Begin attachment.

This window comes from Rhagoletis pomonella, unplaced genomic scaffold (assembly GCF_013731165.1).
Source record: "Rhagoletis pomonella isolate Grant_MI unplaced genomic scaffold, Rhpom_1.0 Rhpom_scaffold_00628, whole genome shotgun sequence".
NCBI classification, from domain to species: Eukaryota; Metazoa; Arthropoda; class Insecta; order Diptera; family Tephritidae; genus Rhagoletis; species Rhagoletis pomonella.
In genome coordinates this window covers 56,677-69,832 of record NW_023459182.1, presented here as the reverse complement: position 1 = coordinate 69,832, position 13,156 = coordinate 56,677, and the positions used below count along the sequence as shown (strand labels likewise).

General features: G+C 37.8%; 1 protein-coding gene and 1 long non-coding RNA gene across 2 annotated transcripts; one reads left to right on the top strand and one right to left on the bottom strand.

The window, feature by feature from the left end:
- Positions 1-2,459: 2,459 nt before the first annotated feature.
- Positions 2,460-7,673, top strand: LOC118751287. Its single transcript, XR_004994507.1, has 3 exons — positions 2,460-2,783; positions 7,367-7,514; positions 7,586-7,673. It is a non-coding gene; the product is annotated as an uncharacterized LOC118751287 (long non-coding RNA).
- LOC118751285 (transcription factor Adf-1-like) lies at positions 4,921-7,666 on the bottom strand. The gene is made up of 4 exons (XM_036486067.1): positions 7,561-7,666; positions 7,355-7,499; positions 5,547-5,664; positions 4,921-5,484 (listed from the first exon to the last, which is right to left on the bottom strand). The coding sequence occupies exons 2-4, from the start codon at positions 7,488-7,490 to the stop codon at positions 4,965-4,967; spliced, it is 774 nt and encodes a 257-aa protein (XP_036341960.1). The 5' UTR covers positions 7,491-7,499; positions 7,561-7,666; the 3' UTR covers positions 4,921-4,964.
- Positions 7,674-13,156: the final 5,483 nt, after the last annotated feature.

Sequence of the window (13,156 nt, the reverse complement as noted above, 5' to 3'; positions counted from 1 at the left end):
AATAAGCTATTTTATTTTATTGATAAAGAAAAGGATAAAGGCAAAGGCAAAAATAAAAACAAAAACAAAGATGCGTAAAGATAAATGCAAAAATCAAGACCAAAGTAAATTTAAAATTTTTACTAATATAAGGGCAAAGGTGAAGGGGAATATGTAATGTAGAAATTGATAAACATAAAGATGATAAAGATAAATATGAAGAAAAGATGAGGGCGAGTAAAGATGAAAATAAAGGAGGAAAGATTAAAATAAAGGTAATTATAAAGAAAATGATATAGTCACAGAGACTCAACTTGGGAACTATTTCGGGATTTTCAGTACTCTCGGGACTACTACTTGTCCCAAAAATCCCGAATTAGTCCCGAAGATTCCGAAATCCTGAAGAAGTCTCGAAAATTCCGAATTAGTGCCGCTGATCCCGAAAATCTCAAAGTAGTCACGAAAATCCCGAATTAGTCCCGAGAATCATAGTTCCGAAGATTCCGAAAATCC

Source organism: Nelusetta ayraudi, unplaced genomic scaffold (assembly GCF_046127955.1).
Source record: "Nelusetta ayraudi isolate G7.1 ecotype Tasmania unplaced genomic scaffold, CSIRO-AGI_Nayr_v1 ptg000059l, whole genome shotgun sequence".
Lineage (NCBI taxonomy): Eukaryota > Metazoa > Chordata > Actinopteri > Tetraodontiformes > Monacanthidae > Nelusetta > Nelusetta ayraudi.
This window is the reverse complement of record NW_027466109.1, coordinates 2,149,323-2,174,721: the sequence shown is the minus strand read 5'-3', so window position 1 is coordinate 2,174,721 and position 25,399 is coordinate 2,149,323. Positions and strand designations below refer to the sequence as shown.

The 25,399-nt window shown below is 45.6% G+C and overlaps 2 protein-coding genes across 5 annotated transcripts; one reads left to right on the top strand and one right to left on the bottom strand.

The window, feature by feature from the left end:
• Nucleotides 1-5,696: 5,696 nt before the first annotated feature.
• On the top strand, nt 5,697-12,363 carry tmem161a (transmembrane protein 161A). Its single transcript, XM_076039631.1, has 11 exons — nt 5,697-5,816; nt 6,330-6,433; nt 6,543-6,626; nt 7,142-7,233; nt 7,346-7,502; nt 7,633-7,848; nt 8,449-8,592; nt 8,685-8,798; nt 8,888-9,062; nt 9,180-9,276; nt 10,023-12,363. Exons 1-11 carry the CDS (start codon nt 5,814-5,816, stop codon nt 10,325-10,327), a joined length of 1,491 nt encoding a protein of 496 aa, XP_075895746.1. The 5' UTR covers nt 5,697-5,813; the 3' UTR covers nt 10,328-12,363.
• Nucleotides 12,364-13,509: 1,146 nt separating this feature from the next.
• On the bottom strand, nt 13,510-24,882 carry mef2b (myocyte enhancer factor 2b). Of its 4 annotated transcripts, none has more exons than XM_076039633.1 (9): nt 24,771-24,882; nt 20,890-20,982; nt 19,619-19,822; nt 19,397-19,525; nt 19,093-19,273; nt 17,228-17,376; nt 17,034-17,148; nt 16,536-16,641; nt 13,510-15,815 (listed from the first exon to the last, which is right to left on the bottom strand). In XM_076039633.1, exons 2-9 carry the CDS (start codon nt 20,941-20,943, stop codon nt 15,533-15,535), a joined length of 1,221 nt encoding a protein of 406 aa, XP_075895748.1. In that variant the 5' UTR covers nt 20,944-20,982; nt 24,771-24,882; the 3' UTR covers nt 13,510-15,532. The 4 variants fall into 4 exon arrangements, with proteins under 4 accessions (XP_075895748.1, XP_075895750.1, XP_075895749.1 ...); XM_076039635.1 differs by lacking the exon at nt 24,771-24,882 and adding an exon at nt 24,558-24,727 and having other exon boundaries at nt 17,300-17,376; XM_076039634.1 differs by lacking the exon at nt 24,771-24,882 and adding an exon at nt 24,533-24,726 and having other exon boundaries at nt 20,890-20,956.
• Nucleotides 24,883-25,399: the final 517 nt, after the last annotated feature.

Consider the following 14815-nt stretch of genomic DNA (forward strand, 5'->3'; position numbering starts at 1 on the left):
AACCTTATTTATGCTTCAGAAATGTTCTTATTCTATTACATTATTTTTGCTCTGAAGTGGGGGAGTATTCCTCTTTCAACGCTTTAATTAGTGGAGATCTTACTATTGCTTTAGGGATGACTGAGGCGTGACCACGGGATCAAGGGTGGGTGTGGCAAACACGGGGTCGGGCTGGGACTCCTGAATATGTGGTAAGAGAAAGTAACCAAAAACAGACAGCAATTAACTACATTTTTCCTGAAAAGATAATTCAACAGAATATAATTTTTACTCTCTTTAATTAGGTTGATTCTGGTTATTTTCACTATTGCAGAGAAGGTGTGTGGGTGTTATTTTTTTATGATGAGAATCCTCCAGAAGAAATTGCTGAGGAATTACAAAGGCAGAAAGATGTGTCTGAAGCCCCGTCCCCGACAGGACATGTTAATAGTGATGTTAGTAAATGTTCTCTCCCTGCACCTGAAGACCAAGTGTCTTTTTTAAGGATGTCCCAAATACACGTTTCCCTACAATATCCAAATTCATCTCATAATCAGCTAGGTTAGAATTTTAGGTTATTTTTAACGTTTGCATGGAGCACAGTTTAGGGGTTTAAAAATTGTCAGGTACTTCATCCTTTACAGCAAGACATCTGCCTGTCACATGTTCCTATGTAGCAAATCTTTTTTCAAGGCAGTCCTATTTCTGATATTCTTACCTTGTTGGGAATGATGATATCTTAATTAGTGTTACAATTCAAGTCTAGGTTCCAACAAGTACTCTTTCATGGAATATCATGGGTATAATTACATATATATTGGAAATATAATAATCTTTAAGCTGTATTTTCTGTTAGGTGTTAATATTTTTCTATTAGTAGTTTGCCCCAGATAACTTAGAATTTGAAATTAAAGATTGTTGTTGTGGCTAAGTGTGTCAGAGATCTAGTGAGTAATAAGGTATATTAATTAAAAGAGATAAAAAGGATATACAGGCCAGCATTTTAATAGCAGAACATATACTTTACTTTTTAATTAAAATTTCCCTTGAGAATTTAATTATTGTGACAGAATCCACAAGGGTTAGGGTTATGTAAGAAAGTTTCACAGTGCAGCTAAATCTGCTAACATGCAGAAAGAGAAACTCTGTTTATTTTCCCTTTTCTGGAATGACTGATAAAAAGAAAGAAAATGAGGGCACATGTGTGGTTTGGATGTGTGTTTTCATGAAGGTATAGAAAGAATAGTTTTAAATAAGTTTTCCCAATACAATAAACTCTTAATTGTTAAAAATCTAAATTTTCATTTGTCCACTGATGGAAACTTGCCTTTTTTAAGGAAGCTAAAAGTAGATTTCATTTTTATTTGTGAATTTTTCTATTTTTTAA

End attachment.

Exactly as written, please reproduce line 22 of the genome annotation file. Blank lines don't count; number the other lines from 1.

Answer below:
• On the bottom strand, nt 13,510-24,882 carry mef2b (myocyte enhancer factor 2b). Of its 4 annotated transcripts, none has more exons than XM_076039633.1 (9): nt 24,771-24,882; nt 20,890-20,982; nt 19,619-19,822; nt 19,397-19,525; nt 19,093-19,273; nt 17,228-17,376; nt 17,034-17,148; nt 16,536-16,641; nt 13,510-15,815 (listed from the first exon to the last, which is right to left on the bottom strand). In XM_076039633.1, exons 2-9 carry the CDS (start codon nt 20,941-20,943, stop codon nt 15,533-15,535), a joined length of 1,221 nt encoding a protein of 406 aa, XP_075895748.1. In that variant the 5' UTR covers nt 20,944-20,982; nt 24,771-24,882; the 3' UTR covers nt 13,510-15,532. The 4 variants fall into 4 exon arrangements, with proteins under 4 accessions (XP_075895748.1, XP_075895750.1, XP_075895749.1 ...); XM_076039635.1 differs by lacking the exon at nt 24,771-24,882 and adding an exon at nt 24,558-24,727 and having other exon boundaries at nt 17,300-17,376; XM_076039634.1 differs by lacking the exon at nt 24,771-24,882 and adding an exon at nt 24,533-24,726 and having other exon boundaries at nt 20,890-20,956.